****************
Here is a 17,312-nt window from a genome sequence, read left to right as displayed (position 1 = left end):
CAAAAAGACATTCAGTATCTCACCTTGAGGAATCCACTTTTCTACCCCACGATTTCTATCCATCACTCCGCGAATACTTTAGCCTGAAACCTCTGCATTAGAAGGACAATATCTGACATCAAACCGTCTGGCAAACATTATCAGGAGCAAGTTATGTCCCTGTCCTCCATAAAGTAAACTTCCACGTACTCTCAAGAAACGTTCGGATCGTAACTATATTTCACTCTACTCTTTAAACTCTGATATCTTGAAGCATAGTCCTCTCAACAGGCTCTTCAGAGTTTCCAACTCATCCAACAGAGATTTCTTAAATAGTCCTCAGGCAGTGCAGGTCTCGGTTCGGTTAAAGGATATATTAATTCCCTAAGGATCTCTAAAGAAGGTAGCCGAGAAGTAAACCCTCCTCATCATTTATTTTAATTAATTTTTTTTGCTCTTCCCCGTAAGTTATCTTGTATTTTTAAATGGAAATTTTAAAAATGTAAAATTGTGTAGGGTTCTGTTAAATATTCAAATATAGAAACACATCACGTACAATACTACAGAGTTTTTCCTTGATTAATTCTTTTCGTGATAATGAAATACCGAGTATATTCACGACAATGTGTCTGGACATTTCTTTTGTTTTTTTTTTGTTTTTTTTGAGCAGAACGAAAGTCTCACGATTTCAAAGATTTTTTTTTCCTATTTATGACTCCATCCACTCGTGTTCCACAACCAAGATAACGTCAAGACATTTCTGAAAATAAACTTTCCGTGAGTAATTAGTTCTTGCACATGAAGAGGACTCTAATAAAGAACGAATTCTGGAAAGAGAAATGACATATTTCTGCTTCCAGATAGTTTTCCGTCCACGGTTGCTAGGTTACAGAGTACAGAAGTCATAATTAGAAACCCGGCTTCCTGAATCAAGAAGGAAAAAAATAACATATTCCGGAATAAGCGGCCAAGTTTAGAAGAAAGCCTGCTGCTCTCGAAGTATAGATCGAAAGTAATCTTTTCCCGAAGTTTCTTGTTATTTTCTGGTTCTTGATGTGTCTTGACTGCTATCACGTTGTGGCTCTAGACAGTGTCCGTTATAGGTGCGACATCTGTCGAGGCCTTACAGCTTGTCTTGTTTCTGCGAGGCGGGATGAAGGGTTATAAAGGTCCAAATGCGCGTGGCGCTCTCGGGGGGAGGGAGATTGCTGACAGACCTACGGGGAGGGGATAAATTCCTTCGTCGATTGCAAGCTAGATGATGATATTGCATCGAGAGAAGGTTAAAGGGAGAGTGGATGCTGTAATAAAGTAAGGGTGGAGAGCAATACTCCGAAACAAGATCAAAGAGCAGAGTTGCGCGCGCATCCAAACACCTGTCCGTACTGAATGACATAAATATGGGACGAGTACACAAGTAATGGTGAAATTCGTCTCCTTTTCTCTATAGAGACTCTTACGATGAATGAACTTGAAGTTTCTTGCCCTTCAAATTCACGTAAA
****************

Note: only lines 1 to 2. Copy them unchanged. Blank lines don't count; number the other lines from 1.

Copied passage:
Here is a 17,312-nt window from a genome sequence, read left to right as displayed (position 1 = left end):
CAAAAAGACATTCAGTATCTCACCTTGAGGAATCCACTTTTCTACCCCACGATTTCTATCCATCACTCCGCGAATACTTTAGCCTGAAACCTCTGCATTAGAAGGACAATATCTGACATCAAACCGTCTGGCAAACATTATCAGGAGCAAGTTATGTCCCTGTCCTCCATAAAGTAAACTTCCACGTACTCTCAAGAAACGTTCGGATCGTAACTATATTTCACTCTACTCTTTAAACTCTGATATCTTGAAGCATAGTCCTCTCAACAGGCTCTTCAGAGTTTCCAACTCATCCAACAGAGATTTCTTAAATAGTCCTCAGGCAGTGCAGGTCTCGGTTCGGTTAAAGGATATATTAATTCCCTAAGGATCTCTAAAGAAGGTAGCCGAGAAGTAAACCCTCCTCATCATTTATTTTAATTAATTTTTTTTGCTCTTCCCCGTAAGTTATCTTGTATTTTTAAATGGAAATTTTAAAAATGTAAAATTGTGTAGGGTTCTGTTAAATATTCAAATATAGAAACACATCACGTACAATACTACAGAGTTTTTCCTTGATTAATTCTTTTCGTGATAATGAAATACCGAGTATATTCACGACAATGTGTCTGGACATTTCTTTTGTTTTTTTTTTGTTTTTTTTGAGCAGAACGAAAGTCTCACGATTTCAAAGATTTTTTTTTCCTATTTATGACTCCATCCACTCGTGTTCCACAACCAAGATAACGTCAAGACATTTCTGAAAATAAACTTTCCGTGAGTAATTAGTTCTTGCACATGAAGAGGACTCTAATAAAGAACGAATTCTGGAAAGAGAAATGACATATTTCTGCTTCCAGATAGTTTTCCGTCCACGGTTGCTAGGTTACAGAGTACAGAAGTCATAATTAGAAACCCGGCTTCCTGAATCAAGAAGGAAAAAAATAACATATTCCGGAATAAGCGGCCAAGTTTAGAAGAAAGCCTGCTGCTCTCGAAGTATAGATCGAAAGTAATCTTTTCCCGAAGTTTCTTGTTATTTTCTGGTTCTTGATGTGTCTTGACTGCTATCACGTTGTGGCTCTAGACAGTGTCCGTTATAGGTGCGACATCTGTCGAGGCCTTACAGCTTGTCTTGTTTCTGCGAGGCGGGATGAAGGGTTATAAAGGTCCAAATGCGCGTGGCGCTCTCGGGGGGAGGGAGATTGCTGACAGACCTACGGGGAGGGGATAAATTCCTTCGTCGATTGCAAGCTAGATGATGATATTGCATCGAGAGAAGGTTAAAGGGAGAGTGGATGCTGTAATAAAGTAAGGGTGGAGAGCAATACTCCGAAACAAGATCAAAGAGCAGAGTTGCGCGCGCATCCAAACACCTGTCCGTACTGAATGACATAAATATGGGACGAGTACACAAGTAATGGTGAAATTCGTCTCCTTTTCTCTATAGAGACTCTTACGATGAATGAACTTGAAGTTTCTTGCCCTTCAAATTCACGTAAA